If that last quintet of big-budget turkeys left a bad taste in your mouth, check out these four prestige dramas named after their main characters, and a young adult fantasy lumped in mostly because I didn’t have another place to put it…
Chuck…I count myself as a fan of the “Rocky” franchise like pretty much any other movie lover of the last forty years and most people that also enjoy water, oxygen, and shelter. And yet I had no idea that it was based on a true story, that would be the titular boxer, the affable underdog Chuck Wepner—played by Liev Schreiber in a stark departure from his usual wry villains and stoic tough guys—who took on Muhammad Ali in his prime and actually survived. This true story is too good to spoil but I’ll just say that excellent supporting performances abound from Elizabeth Moss (as Chuck’s fed-up first wife), Jim Gaffigan as his loyal right hand man, Ron Perlman as his weary manager/trainer, and Naomi Watts. But it’s Schreiber that really and truly should be an Oscar-contender for this performance. He manages to take a familiar “type”—the shaggy, down-and-out underdog boxer who goes up against a heavyweight that has been seen in everything from “Cinderella Man” to “The Fighter” to, well, “Rocky”—and reinvest it with the same pathos, humor, and empathy you might feel watching Ray Liotta in “Goodfellas.” Boxing is a self-destructive sport that attracts types bound for a collison course with the worst part of themselves, but that doesn’t make Chuck’s fall from grace any harder to watch (or look away from). This is a guy you’re rooting for, and too many indie films forget to give us that. Grade: A-
Wakefield…Another great performance that might get lost in the Oscar shuffle, but seek out Bryan Cranston’s fine work as a man who accidentally falls asleep in the crawl space above his shed, and begins watching his family live their life without him (he’s believed to be disappeared). Some flashbacks reveal that Wakefield isn’t an entirely sympathetic person, but does he become one by seeing his own life without him in it (a la Jimmy Stewart in “It’s a Wonderful Life”) or does he just not want his wife to move on with the man he stole her from years ago? That ambiguous tension lies at the heart of Cranston’s performance as Wakefield faces hard truths about the perception he has of his life—the role he cast for himself as victim isn’t entirely accurate—and just might begin to appreciate it. Grade: A-
Beatriz at Dinner…Yet one more terrific performance (a pair of them really), but this one might actually have a shot at breaking through the competitive Best Actress race. Salma Hayek plays the title character, and it’s honestly a revelation to see her embrace somebody this deep, sad-eyed, and possibly damaged. The culture-clash begins when Beatriz, an alternative medicine healer who performs phenomenal massages and other services for cancer-stricken patients, goes to a wealthy client’s house and her car breaks down, so she’s somewhat “invited” to a dinner party of clueless one-percenters with John Lithgow’s Trump-like real estate tycoon Doug Strutt as the guest of honor. [The movie was made before Trump became President, but—unlike “Get Out” which mostly focuses on white liberals and interracial couples—this film has only grown more relevant.] I don’t want to spoil too much about what happens except to say that both Beatriz and Doug are treated more reasonably than you might expect.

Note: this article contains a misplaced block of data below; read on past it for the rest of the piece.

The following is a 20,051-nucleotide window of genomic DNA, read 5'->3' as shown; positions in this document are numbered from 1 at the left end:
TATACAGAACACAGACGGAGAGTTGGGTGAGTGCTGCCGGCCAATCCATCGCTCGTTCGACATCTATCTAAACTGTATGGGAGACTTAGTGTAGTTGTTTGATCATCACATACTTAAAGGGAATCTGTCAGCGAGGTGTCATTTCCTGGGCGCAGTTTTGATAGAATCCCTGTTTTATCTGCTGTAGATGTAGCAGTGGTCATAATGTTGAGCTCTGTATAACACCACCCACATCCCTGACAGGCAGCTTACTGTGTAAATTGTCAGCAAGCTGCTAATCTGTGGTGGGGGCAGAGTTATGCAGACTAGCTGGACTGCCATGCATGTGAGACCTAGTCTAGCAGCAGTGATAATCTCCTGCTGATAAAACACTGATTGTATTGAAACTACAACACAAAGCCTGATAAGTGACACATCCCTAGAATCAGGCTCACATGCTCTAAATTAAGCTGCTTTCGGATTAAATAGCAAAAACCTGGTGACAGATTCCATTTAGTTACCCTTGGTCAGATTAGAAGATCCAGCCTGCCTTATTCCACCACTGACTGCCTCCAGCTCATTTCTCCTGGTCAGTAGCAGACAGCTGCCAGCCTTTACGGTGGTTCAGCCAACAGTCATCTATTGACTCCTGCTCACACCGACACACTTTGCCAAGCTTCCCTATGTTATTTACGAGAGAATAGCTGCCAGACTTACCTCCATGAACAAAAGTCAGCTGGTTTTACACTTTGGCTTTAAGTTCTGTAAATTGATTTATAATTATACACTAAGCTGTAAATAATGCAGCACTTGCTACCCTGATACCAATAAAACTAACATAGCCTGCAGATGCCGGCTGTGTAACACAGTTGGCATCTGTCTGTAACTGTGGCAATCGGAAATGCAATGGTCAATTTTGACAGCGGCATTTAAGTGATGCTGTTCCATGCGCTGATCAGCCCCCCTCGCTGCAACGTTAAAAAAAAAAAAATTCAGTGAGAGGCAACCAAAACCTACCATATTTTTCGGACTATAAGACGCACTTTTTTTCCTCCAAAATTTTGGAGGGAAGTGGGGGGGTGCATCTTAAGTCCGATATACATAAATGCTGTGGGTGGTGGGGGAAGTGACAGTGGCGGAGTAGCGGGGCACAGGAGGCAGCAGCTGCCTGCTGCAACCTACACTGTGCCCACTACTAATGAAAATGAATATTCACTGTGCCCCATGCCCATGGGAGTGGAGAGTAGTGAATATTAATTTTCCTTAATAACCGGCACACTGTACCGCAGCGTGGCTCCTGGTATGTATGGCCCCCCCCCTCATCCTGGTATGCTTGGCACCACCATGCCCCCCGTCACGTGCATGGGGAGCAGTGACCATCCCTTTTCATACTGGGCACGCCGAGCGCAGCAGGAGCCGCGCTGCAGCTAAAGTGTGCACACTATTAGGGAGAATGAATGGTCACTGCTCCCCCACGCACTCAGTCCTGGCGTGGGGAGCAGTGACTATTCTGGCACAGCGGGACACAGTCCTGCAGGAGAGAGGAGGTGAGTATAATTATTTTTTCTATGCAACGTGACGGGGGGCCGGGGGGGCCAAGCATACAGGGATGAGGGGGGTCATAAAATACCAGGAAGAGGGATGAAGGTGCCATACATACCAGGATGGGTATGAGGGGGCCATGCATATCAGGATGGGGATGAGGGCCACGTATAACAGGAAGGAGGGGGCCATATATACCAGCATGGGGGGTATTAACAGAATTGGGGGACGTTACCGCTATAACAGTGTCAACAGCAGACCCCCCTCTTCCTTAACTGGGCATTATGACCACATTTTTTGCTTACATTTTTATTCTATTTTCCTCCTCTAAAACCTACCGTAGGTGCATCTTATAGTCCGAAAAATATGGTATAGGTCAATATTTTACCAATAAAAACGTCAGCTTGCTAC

Lithgow is fantastic at not making Strutt a simple villain, giving him a nefarious charm by way of his “directness” and confidence that doesn’t rattle. And even though Beatriz is clearly the movie’s heroine, it’s not afraid to make some of their confrontation look like her fault, as she obliviously talks about alternative medicines, her pet goats (one of which was recently strangled by a neighbor), or “spirits” in the presence of people who clearly don’t agree. But then you start to wonder if maybe you’ve been sucked into Doug and his ass-kissing posse’s orbit, since why shouldn’t Beatriz have just as much right to talk about her cures and animals as the others gleefully talk about avoiding environmental lawsuits by plowing ahead with dubious construction or killing wild animals on a safari? This is a film that only gets better the more you think about it and begin to unravel its symbolism. [The ending will be the subject of a lot of debate, and I would point out that the lighting of the latterns could symbolize the one percent’s upward rise at the expense of others or that they don’t care who they hurt as long as they have a brief minute of fun since it’s remarked on that that area is prone to forest fires.] Grade: A
Megan Leavey…Based on the true story of an American soldier (the underrated Kate Mara, in another strong performance) who bonds with her bomb-sniffing dog in Iraq, and later tries to adopt him. It’s a straightforward story that works surprisingly well. [I bet if I asked if you wanted to see a dog movie about Iraq, you might pause for a second.] Even if it’s a little bit too long, the pacing is brisk, the Iraq scenes never get too repetitive or gory enough to alienate the movie’s target audience, and I can honestly say it brings up questions about PTSD for dogs I’ve never for a second thought about. Grade: B+
Before I Fall…The odd film out is a “Groundhog’s Day” time-loop movie mixed with a dramatic “Mean Girls” but not nearly as fun as either of those films. It’s more than a little somber and it’s ending will likely strike a sour note with its core audience. Although I’ve never seen that solution work for one of these “stuck in the same day” movies, it also seems like a false one for the patented message of a “you must learn how to live the day correctly before you can escape it” film. Grade: C